Industry forecasts estimate that worldwide spending on the technologies and services enabling digital transformation will reach GBP 1.8 trillion in 2023 – a clear indication that the process represents a long-term investment and a global commitment to digital-first strategy. The key point here is that digital brings significant benefits, and regardless of COVID, is here to stay.
The challenges that rapid digital transformation brings to businesses
Regardless of whether businesses are operating in developed or less-developed economies, these times of crisis have levelled the playing field in the sense that all businesses are facing similar issues. Access to products and supplies, maintaining customer relationships, accelerating sales for some and declining sales for others, health and hygiene are just a few of the unique challenges brought about by COVID.
Many businesses in physical environments have had to swiftly implement changes to significantly reduce safety risks for staff and customers, such as contactless payments, mobile ordering and delivery options. But with these changes come a host of other benefits of digitisation, such as faster transactions, and reduced human error at the point-of-sale.
The reliance on technology, however, can also expose organisations and consumers to certain vulnerabilities. In particular, the risks of fraud and cybercrime have dramatically increased since the onset of the pandemic as scammers have taken advantage of digital technologies to target both businesses and individuals.
As a McKinsey report illustrates, new levels of sophistication in the activities of fraudsters have placed more pressure on companies that have been previously slow to go digital, bringing “into sharp relief how vulnerable companies really are”, and damaging the financial health of small and large businesses. In fact, the Bottomline 2020 Business Payments Barometer reveals that only one in 10 small businesses across the UK report recovering more than 50% of losses due to fraud.
But take these stats with a grain of salt. While it is important to be aware of the risks and challenges this new business landscape brings, it’s equally as important to have a lens firmly across your own business, industry and audience, and to identify the changes you can make internally to mitigate risk as well as improve your customer experience. Where can you make some quick wins? Do you have the right skillsets internally to achieve what you need to achieve? What technology is out there that will enable your business goals? There are tech companies like MYPINPAD that are making huge strides in software development, which will transform businesses globally.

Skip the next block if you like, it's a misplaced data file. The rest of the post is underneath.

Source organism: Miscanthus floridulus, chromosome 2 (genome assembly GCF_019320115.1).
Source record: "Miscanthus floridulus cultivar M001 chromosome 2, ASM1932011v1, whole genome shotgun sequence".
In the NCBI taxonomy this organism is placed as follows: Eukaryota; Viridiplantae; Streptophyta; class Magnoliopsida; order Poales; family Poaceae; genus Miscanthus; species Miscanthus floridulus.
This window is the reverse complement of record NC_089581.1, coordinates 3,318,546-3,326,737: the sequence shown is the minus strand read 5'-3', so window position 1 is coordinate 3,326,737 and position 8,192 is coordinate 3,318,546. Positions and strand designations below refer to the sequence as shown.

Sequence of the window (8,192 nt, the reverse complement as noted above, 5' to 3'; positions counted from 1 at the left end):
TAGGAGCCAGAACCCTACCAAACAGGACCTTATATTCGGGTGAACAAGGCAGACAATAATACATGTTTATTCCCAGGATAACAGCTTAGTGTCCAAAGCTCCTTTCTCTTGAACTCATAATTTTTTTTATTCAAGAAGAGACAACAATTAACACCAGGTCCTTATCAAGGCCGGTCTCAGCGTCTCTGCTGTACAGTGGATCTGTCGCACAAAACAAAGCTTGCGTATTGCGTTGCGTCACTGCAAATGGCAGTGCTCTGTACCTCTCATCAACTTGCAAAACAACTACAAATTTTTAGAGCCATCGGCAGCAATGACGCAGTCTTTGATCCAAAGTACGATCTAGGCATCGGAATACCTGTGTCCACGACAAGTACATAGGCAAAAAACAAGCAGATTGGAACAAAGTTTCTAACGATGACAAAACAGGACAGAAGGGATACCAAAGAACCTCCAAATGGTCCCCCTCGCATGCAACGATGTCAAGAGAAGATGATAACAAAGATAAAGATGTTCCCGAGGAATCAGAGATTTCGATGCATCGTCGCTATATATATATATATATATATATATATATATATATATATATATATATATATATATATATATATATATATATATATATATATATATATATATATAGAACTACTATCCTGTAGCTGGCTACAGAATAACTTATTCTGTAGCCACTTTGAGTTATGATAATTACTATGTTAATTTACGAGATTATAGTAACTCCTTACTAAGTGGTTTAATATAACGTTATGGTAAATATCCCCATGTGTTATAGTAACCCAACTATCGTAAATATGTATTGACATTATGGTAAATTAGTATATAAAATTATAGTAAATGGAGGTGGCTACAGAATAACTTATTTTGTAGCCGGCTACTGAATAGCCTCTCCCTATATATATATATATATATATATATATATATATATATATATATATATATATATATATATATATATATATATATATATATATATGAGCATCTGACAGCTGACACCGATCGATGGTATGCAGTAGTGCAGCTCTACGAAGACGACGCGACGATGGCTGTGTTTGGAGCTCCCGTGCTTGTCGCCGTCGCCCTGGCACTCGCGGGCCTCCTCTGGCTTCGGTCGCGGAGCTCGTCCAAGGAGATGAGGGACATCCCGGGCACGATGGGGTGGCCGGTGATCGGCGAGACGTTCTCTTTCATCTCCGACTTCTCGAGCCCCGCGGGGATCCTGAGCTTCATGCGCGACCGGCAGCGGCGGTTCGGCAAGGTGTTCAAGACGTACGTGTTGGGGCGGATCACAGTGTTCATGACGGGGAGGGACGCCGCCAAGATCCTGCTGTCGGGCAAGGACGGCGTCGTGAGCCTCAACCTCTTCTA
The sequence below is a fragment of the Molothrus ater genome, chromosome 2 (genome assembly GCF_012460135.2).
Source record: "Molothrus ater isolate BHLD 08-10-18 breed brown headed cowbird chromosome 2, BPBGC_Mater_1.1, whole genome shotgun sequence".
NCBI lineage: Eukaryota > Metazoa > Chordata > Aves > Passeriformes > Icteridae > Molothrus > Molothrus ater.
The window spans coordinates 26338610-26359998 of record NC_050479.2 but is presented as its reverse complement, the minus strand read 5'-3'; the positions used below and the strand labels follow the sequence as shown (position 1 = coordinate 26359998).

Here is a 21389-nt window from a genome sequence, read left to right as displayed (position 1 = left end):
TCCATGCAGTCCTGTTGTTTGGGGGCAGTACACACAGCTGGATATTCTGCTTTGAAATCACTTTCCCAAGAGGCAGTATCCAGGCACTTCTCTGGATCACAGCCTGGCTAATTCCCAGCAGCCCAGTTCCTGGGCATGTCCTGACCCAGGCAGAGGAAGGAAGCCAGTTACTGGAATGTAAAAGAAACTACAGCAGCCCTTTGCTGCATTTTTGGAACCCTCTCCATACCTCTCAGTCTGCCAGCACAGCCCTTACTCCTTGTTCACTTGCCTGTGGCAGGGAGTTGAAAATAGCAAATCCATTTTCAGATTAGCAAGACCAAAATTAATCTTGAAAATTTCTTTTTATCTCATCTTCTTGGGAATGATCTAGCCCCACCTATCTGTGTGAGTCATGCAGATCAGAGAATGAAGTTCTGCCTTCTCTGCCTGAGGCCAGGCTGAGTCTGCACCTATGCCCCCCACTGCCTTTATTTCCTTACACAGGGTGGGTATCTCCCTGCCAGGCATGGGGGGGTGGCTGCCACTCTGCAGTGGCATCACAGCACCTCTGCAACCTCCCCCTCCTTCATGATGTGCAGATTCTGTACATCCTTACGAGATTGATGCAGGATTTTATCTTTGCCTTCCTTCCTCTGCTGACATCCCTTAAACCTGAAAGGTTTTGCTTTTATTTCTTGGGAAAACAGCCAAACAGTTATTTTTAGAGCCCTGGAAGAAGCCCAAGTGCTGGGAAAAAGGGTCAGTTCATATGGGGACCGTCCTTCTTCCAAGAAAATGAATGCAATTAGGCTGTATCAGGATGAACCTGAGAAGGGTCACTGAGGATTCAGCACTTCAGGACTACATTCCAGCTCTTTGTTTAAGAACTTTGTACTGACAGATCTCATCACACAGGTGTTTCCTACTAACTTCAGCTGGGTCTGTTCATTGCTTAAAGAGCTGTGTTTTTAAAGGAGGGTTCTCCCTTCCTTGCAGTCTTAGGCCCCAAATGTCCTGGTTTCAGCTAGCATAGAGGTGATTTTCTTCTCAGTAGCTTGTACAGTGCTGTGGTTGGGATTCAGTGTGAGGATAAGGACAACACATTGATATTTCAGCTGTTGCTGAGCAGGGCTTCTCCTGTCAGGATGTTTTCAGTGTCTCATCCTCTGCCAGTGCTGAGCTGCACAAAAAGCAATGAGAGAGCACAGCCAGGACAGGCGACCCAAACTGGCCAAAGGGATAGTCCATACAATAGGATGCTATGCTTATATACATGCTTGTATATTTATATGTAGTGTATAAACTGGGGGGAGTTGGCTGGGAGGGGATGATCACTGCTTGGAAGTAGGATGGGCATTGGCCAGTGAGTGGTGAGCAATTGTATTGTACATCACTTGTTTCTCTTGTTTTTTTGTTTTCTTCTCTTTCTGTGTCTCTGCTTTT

A digital world post-COVID
Almost a year in, the line between business success and failure remains fragile. However, an ongoing transition towards greater digitisation will be the difference between survival and the alternative.
There is a wide range of initiatives businesses can implement to weather this storm. If we look at the space MYPINPAD operates within, secure digital consumer authentication is crucial to the ongoing success and security of not only financial products but also identification and verification across a range of different industry verticals. Shifting the authentication of consumers securely onto mobile devices enables businesses to completely reshape their customer experiences. By bringing together a more seamless, frictionless customer experience, accessibility, privacy, security and access to consumer data, businesses are able to drive digital transformation across day-to-day activities.
Against this backdrop, software with stronger security standards continue to play an ever more vital role in supporting society, protecting consumers and businesses from the increase in risks that rapid digitisation brings. Already, merchants can deploy PIN on Mobile technology from companies like MYPINPAD, onto their smart devices to speed up the digitisation process many are now tackling.
Essentially, opening up universal payments and authentication methods that feel familiar, for both online and face-to-face transactions, will be key to opening up a world of possibilities when it comes to redefining how businesses engage with consumers.
Brexit responsible for food supply problems in Northern Ireland, Ireland says
LONDON (Reuters) – Food supply problems in Northern Ireland are due to Brexit because there are now a certain amount of checks on goods going between Britain and Northern Ireland, Irish Foreign Minister Simon Coveney said.
British ministers have sought to play down the disruption of Brexit in recent days.
“The supermarket shelves were full before Christmas and there are some issues now in terms of supply chains and so that’s clearly a Brexit issue,” Coveney told ITV.
The Northern Irish protocol means there are “a certain amount of checks on goods coming from GB into Northern Ireland and that involves some disruption,” he said.
(Reporting by Guy Faulconbridge; Editing by Tom Hogue)